Q: I have just had my brick chimney cleaned, and the chimney sweep said the crown — the top layer of mortar covering the top of the chimney — is cracked in several places and needs replacement.
The sweep took a photograph and I can see what looks like smoke stains around one of the cracks. I don’t have a cap, but would like to get one. My house was built in the 1970s, and I understand they didn’t always put them on back then.
I don’t see why we can’t just replace the mortar ourselves. But I’m concerned about the smoke. How did it get there if the flue is solid? Would the contractor do more than just fix the crown if there’s smoke leaking through it? The estimate to replace the crown is $425. Does that sound reasonable?
A: We suspect that over the years water infiltrated the mortar crown, causing it to deteriorate. But $425 sounds a bit pricey for simply replacing the crown.
If you’re comfortable on a ladder and walking around on the roof, by all means replace the crown yourself. It’s a pretty easy job, and with a little attention to detail you can do as good a job as any mason.
First remove the “rotten” mortar. It probably will just lift off. If it takes a little persuasion, a few gentle taps with a hammer and cold chisel will do the job. Be gentle. You don’t want to break any of the bricks or the flue liner.
Clean the newly exposed brick with a wire brush. Sponge the surface with water to remove the residue left by the brushing and to help ensure a good bond with the new mortar. Then apply the new mortar, molding it into a slope from just below the top of the flue liner to the first course of bricks so that water will run off.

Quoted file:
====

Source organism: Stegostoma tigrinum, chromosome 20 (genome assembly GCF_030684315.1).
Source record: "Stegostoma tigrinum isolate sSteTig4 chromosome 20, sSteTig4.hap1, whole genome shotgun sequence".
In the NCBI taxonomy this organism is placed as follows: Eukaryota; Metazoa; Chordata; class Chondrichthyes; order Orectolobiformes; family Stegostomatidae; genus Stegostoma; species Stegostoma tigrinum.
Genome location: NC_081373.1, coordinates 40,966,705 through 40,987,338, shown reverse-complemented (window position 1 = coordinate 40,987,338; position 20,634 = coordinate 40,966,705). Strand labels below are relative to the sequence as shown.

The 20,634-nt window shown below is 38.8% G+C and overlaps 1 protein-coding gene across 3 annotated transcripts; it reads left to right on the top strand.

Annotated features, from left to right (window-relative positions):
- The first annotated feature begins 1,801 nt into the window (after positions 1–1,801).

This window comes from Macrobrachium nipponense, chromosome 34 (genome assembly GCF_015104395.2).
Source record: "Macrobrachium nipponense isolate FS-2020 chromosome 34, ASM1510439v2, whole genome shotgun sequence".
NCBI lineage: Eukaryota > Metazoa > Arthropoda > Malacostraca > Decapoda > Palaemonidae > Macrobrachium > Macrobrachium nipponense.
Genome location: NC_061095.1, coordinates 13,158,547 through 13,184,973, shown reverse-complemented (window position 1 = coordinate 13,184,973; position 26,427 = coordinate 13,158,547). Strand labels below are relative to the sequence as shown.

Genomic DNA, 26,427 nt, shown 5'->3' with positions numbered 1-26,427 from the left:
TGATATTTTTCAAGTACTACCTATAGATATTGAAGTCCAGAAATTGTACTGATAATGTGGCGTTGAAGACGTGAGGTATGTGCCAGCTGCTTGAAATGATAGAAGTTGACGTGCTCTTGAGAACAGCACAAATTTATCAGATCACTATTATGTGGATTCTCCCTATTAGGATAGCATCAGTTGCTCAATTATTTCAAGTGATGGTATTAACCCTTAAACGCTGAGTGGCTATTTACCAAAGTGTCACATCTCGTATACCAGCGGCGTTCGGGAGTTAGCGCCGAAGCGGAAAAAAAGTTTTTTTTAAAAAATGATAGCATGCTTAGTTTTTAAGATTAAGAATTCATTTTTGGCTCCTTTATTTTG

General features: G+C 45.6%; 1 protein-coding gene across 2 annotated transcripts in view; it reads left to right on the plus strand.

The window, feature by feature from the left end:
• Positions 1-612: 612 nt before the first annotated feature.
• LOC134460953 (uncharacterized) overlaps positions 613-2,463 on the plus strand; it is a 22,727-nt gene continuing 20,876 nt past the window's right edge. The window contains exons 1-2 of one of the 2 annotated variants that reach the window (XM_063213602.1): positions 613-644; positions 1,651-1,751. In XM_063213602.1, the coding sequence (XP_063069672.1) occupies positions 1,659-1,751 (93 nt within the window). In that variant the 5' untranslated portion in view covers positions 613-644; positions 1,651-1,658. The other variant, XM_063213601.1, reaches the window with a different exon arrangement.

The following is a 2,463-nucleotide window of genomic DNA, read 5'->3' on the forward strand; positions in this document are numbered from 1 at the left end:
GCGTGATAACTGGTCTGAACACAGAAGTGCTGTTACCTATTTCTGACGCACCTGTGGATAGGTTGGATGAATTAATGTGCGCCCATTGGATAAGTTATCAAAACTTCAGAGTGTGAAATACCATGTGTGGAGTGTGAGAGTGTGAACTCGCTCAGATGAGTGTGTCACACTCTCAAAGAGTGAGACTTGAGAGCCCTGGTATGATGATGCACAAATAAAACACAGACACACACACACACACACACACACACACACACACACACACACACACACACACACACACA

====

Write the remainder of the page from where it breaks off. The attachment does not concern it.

For such a small job, we recommend you buy a sack of mortar mix, available at any home center, and enrich it with extra Type II Portland cement. The extra cement helps the mortar to stick to the bricks.
While you’re at it, inspect the mortar joints between the bricks. If the mortar is crumbly, now is the perfect time to re-point them.
Scrape the loose mortar away from the joints. We’ve found that a teardrop-shaped paint scraper is the right tool for the job. Dig about 1/2 inch of mortar from the joint and replace it with the same mix you used to build the crown. Spend $5 or $10 and invest in a pointing tool used by masons to tool the joints to match the rest of the chimney.
As far as the smoke stain, it’s impossible to know if it indicates a serious problem without inspecting it. We assume that you have a flue liner. If that’s cracked, that could be the cause of smoke stains. If it’s not, the stain is probably just a combination of dirt and soot.
But an ounce of prevention is worth a pound of cure. When you go up on the roof, take a flashlight, or better yet a drop light, and look at the inside of the chimney liner. It’s probably clay pipe mortared together in 2-foot sections. Look for cracked liner segments or deteriorated mortar joints inside the flue. If you see something suspicious, get the chimney professionally inspected. The chimney sweep should have done this, but it sure won’t hurt for you to double check.
If you’re interested in putting on a cap, you can do this yourself at the same time. You may need to remove the top course of brick from the chimney to install the cap. There are different types and styles of caps available. Check out the examples at: www.fireplacemall.com/Chimney_Caps/chimney_caps.html. Then measure the flue pipe, buy a cap and install it. You might also consult with a fireplace shop. The employees should be able to suggest the type of cap and guide you in installation.